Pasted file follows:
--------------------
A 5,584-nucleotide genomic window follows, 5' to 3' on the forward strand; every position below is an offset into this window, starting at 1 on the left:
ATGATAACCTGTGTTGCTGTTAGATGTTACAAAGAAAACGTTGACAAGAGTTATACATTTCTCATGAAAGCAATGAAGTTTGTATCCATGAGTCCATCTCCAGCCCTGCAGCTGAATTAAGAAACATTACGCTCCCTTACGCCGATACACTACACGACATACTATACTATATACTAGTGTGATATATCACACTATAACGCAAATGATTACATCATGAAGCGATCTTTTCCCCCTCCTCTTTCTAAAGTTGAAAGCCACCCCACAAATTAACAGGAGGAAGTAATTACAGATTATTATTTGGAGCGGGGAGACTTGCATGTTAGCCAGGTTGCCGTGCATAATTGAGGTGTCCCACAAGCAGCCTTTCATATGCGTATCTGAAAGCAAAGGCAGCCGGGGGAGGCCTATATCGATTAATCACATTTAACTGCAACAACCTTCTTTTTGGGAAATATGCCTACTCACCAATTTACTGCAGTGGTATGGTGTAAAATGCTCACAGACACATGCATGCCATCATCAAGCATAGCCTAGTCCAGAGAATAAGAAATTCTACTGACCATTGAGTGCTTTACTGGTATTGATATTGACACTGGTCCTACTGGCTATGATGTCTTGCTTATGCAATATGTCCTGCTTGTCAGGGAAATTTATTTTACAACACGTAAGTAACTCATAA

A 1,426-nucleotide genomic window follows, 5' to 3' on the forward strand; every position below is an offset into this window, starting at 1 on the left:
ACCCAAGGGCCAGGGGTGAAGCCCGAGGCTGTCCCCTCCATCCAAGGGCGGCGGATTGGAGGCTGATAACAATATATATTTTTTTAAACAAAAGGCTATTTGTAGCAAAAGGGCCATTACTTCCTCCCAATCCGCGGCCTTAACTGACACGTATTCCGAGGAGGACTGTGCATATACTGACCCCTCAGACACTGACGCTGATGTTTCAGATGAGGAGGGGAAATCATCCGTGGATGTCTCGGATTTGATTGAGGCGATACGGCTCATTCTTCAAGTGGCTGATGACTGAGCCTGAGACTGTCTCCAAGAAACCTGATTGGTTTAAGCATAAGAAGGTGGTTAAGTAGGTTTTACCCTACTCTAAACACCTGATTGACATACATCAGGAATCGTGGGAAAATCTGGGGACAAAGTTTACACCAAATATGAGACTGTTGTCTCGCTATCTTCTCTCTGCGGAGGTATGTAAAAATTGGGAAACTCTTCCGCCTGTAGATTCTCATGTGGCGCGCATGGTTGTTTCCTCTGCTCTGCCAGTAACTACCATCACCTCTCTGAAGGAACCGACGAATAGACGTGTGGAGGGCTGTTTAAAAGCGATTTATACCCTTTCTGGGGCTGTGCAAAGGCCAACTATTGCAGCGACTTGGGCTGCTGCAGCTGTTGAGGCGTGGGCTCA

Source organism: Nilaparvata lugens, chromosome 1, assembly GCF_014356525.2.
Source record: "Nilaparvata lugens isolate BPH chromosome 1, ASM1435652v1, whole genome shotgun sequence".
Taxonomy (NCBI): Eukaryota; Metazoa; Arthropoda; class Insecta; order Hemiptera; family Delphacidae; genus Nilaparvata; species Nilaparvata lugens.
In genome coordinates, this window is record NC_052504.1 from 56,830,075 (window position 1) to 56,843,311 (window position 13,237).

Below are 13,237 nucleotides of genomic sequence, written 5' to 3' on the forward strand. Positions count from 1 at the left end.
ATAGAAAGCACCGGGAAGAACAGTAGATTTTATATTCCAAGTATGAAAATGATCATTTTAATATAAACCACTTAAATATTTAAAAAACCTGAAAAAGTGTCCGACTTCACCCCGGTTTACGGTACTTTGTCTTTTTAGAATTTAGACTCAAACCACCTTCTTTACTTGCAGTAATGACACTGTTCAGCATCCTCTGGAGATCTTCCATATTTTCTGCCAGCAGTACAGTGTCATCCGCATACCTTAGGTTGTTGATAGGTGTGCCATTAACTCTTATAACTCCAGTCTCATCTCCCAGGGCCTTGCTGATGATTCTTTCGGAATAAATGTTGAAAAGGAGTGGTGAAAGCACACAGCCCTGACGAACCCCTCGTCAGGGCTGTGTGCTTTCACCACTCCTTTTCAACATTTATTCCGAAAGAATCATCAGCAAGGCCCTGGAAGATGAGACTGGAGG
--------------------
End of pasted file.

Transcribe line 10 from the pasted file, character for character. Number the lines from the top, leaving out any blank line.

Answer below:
ATAGAAAGCACCGGGAAGAACAGTAGATTTTATATTCCAAGTATGAAAATGATCATTTTAATATAAACCACTTAAATATTTAAAAAACCTGAAAAAGTGTCCGACTTCACCCCGGTTTACGGTACTTTGTCTTTTTAGAATTTAGACTCAAACCACCTTCTTTACTTGCAGTAATGACACTGTTCAGCATCCTCTGGAGATCTTCCATATTTTCTGCCAGCAGTACAGTGTCATCCGCATACCTTAGGTTGTTGATAGGTGTGCCATTAACTCTTATAACTCCAGTCTCATCTCCCAGGGCCTTGCTGATGATTCTTTCGGAATAAATGTTGAAAAGGAGTGGTGAAAGCACACAGCCCTGACGAACCCCTCGTCAGGGCTGTGTGCTTTCACCACTCCTTTTCAACATTTATTCCGAAAGAATCATCAGCAAGGCCCTGGAAGATGAGACTGGAGG